As was too common in the late 1960s, I married and accompanied my then husband as he pursued his graduate education and early employment. Consequently, I enrolled in language classes at Purdue, then at LSU I earned my B.A. with majors in art, language and natural sciences.
Your first degree from UK was an M.A. in Art History in 1972. What was your path from art history to anthropology?
I lacked the confidence that I would be employable with a degree in studio art, and since I was a reasonably good writer with a broad interest in the history and culture of the makers of art, I turned to art history. I was asked to join the art department faculty at the University of Northern Iowa. There, I continued to create art and wrote reviews of exhibits for the local newspaper. UNI treated me very well and gave me a year off to go back to school. I had argued and they accepted that to qualify for tenure I could get another master’s degree — this time in anthropology — in lieu of a Ph.D. At the time, there were few graduate programs that offered art history programs in Native American, South American or non-European art. I applied for and was accepted to the graduate program at UK with a Museum of Anthropology assistantship. Happily, my art background was a plus: I illustrated artifacts for faculty publications, installed exhibits, and learned to conserve and research collections held by the department.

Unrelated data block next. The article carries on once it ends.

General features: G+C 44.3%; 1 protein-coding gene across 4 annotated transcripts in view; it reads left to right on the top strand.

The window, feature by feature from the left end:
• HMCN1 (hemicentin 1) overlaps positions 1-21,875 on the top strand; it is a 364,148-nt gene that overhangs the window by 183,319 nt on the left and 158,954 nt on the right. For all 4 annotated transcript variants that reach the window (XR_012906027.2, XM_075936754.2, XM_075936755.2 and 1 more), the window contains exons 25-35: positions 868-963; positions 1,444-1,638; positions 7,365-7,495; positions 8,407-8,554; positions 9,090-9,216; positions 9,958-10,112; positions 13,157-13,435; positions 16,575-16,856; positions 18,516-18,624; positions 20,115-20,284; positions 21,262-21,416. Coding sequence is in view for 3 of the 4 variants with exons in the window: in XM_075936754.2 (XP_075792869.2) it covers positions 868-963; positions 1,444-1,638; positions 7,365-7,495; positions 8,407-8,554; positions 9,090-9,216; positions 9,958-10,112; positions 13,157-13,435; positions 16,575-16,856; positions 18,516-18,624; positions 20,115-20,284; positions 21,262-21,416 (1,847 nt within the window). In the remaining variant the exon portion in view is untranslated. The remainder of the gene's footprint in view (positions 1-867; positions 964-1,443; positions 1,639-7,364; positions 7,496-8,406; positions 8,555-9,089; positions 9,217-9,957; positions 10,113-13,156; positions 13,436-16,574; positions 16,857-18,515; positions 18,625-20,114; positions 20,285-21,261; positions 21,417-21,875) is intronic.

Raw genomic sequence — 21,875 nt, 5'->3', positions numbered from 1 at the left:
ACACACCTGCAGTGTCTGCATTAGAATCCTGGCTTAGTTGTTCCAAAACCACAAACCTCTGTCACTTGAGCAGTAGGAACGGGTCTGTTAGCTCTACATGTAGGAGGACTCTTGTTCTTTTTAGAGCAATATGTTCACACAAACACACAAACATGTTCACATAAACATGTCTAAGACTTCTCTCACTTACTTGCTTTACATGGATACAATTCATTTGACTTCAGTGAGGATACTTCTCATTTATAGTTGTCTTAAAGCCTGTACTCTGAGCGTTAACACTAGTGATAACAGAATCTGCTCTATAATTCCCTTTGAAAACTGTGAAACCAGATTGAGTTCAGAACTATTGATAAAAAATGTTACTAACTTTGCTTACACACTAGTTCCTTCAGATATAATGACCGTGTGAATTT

Which professors stand out in your memory as being important mentors?
First and foremost was Phillip Drucker, who oversaw my master’s degree studies. Professor Drucker presented me with the challenge of combining my background in art and art history with archaeological research and linguistic/artistic taxonomy to investigate the unique and little researched carved stelae of Izapa, a site in Chiapas, Mexico. He encouraged me to develop the multidisciplinary approach I later applied to my dissertation, an interpretation of artistic style and cultural meaning by “translating” visual images when no dates or writing were present. This was just the kind of synthetic approach I had been missing in art history and that led me to anthropology.